As you may know, not long before Ophelia passed on to that great free range in the sky, Pearl and Snowflake joined our odd little family. They are two Plymouth Rock pullets, and they were pretty traumatized by the whole human interaction thing, having been pen raised. They are beginning to warm up to us, though, and a few days ago left pullethood behind.
One of these was laid neatly in the center of the nestbox, the other outside in the run. They are tiny, as are all pullet eggs, but they will grow into laying regular sized eggs soon enough. I felt the occasion should be marked as the rite of passage that it is, but I did not know what would be best. There are no little pamphlets entitled "Today You Are a Hen", celebrating henhood and giving basic instructions on the changes your little chicken body is undergoing. There are no rituals, no bok mitzvah ceremonies, nothing like it. I checked. So, as their deity, I wished them long and happy laying lives, and that will have to do. Today there was another tiny egg in the run (not in the box where it is supposed to be, grumble, grumble). So now we have to try and figure out which chicken is thinking like Felix Unger and which one is our Oscar Madison, and try to get across the idea that that pile of straw is there for a reason. We'll just see how well that goes.
Now for a surprise. About a week ago my husband and I took a little staycation, which was really wonderful. While we were buzzing around town, we decided to take a Smart Car out for a test drive, just to see what they were like. They are cute and amazingly roomy on the inside, but don't have much pickup, possibly due to the engine which is about the size of a large tackle box. Still, the mileage was great, the price wasn't bad and the whole thing seems marginally safer than a scooter, which was another getting around town cheap option we had been bandying about.
Still, for all the good points, and the cuteness, let's not forget the cuteness, the Smart Car was rejected in favor of an alternative fuel vehicle which we greatly prefer:
Now, if at first you are skeptical, let me point out that this type of vehicle has been the choice of emperors and military leaders for hundreds of years, and won races for just as long before being supplanted by new fangled modes of transport which, face it, just aren't nearly as stylish.
And it's plenty roomy, just look!
That will hold one fully decked out hero in all his armor with room to spare! And horsepower? How many can you harness up to it? And the thing basically runs on chicken feed.
This chariot has been living in my basement for the past 15 years. It was a gift to my husband when he was King of Meridies, the SCA kingdom we live in. He is dusting it off and spiffing it up for the Dragon Con parade, which is the Saturday of Labor Day weekend downtown. While he will be appearing in Roman splendiferousness, I will be walking alongside in my own splendiferousness. We will get pictures, do not fret.
It is funny what happens around this time of year. Even though this summer, and particularly, this August have been unusually temperate, the body knows where it is in the year, and you find the urge to grab wool and make something flees you somewhere in the middle of June like the proverbial bat out of hell. Nevertheless, in late August, often in zillion degree heat and record breaking humidity, the body knows fall is coming, the summer lace project gets tossed in a heap and your instinct impells you toward the pile of shetland wool you created in June in a fit of heat induced catharsis. ZOMG! Winter is coming! Every fiber of your being screams at you to cast on! cast on! cast on! If you don't, YOU COULD FREEZE TO DEATH THIS YEAR! All reason flies out the window until somehow you forget you live in a centrally heated house in Georgia. So I did what any self respecting knitter who is the boss of her knitting would have done under these conditions.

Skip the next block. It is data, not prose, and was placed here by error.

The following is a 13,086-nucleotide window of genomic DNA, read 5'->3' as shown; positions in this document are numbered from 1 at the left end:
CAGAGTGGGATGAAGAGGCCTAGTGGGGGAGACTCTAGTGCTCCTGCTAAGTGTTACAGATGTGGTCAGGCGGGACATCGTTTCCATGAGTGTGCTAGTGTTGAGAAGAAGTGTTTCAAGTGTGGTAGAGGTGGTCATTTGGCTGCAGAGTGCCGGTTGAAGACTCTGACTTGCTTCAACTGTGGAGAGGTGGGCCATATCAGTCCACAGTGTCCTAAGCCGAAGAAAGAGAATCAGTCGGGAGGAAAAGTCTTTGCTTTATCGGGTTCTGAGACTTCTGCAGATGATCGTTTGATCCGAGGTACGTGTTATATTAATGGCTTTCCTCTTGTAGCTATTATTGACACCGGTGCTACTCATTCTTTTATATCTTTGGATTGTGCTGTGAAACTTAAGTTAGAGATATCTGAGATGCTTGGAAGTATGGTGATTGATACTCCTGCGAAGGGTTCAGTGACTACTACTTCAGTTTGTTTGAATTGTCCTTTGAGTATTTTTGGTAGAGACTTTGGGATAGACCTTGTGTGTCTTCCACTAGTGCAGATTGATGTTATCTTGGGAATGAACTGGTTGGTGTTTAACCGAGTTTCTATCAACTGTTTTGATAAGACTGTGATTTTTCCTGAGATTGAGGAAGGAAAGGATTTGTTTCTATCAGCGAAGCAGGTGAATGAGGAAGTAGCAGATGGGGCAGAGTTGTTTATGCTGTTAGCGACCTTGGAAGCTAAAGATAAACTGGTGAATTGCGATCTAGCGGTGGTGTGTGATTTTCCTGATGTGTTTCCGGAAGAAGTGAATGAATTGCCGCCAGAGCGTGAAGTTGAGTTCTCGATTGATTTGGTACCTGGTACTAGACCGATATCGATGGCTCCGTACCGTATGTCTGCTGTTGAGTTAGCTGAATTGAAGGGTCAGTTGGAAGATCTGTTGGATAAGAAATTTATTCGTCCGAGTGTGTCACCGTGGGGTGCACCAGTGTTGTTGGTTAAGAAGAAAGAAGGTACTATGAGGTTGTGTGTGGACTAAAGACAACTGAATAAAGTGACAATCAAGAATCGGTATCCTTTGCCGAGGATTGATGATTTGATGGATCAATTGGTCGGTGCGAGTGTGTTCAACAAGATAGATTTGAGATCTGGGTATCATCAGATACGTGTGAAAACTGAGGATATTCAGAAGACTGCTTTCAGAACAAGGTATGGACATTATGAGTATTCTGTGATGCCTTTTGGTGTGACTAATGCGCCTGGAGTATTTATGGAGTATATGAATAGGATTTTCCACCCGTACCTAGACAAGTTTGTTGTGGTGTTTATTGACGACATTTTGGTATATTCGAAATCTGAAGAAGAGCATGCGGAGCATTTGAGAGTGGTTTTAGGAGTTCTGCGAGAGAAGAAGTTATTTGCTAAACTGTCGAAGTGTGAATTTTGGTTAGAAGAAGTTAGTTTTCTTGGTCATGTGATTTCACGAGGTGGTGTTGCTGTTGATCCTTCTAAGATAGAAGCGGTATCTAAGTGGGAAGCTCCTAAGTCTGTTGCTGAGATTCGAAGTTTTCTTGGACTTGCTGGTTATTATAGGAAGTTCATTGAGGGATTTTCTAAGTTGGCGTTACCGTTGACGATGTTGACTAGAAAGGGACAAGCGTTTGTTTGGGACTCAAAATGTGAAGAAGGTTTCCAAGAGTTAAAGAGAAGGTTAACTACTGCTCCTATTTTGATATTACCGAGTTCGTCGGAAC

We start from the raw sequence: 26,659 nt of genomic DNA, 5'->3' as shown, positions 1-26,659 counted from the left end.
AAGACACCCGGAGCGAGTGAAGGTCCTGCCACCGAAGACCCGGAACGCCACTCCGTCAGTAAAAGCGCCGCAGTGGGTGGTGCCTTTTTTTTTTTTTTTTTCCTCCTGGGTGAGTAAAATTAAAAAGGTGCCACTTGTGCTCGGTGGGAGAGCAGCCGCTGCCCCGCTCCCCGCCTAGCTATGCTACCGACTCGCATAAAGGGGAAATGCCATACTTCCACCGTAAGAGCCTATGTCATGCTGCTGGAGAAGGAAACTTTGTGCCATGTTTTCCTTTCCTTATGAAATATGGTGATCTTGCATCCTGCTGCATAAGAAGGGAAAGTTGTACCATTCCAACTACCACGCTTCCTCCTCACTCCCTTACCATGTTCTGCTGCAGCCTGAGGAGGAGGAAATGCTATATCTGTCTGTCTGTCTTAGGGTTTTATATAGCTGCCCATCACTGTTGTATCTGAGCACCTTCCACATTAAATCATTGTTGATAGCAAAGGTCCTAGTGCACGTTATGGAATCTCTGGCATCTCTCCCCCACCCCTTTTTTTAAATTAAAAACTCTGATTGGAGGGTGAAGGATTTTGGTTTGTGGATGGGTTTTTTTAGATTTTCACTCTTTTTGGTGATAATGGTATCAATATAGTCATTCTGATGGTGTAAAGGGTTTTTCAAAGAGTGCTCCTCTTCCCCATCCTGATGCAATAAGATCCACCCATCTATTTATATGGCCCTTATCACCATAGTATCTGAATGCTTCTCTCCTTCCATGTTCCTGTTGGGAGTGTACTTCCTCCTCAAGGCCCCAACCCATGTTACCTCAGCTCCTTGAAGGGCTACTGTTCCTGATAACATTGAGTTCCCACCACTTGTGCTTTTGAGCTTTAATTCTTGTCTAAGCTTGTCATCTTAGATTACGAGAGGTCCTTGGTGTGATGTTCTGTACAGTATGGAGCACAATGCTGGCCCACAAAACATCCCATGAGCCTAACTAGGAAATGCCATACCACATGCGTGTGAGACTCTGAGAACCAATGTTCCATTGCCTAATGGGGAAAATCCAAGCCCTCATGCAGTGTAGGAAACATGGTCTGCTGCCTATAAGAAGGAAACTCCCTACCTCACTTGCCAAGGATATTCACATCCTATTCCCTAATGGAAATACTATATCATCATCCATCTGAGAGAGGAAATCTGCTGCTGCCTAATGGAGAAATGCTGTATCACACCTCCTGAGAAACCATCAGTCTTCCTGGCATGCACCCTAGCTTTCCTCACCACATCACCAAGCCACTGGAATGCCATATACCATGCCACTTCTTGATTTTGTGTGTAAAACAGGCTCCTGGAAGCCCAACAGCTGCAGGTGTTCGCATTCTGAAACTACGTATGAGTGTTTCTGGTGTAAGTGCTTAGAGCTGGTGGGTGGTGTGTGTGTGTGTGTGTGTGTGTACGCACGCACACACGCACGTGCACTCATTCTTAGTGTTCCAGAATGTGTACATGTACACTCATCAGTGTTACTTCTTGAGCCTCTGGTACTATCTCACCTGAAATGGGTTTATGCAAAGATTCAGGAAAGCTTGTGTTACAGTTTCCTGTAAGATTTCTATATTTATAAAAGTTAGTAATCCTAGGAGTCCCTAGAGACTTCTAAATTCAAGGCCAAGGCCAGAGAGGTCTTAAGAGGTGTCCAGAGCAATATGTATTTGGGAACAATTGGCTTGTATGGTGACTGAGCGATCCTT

I cast on like 9 things.
And you know what? I don't care! I have UFOs from 5 years ago I could work on, but why? I have new shiny stuff to play with. I don't knit out of necessity, although it is my one truly useful hobby. So that's just a bonus that I get stuff out of knitting that is useful. If need be, I can buy socks cheap at Wal Mart. Some UFOs need to age, like wine, to reach their full potential anyway, at least I'm convinced this is so. New yarn needs to be bought, aging in a shop doesn't marinate it quite like mingling in your stash at home does. So here are a few of the new hotnesses:
Dubbelmössa in unspun Icelandic wool from Schoolhouse Press. Just one example of the high quality project you can achieve through careful stash marinade.
The rather excitingly named "Wimple No 3". Sounds like a piece of art, no? You won't be catching me without some kind of headgear this year, apparently. A Fiddlesticks pattern from the Needle Arts Book Shop.
Not last and certainly not least, my newest obsession is twofold. One fold of it is the Glitten. Just go and see. Yes, it is a Ravelry link, but there is no more waiting list to get on, although I think everyone who wants to be there is by now. The other fold is the semi solid line that Dream in Color is producing. All the colorjoy of Malabrigo in a smooshy high twist yarn for your cabling pleasure. Two? days ago I cast on in Classy colorway Absolute Magenta. What do you think?
Sorry about the crappy pics, but I am entirely too excited to operate a point and shoot camera correctly right now. They're Sleestak Gloves, people!
Um, you DO remember Sleestaks, don't you? It's all too awesome for me, I may need to go have a lie down now.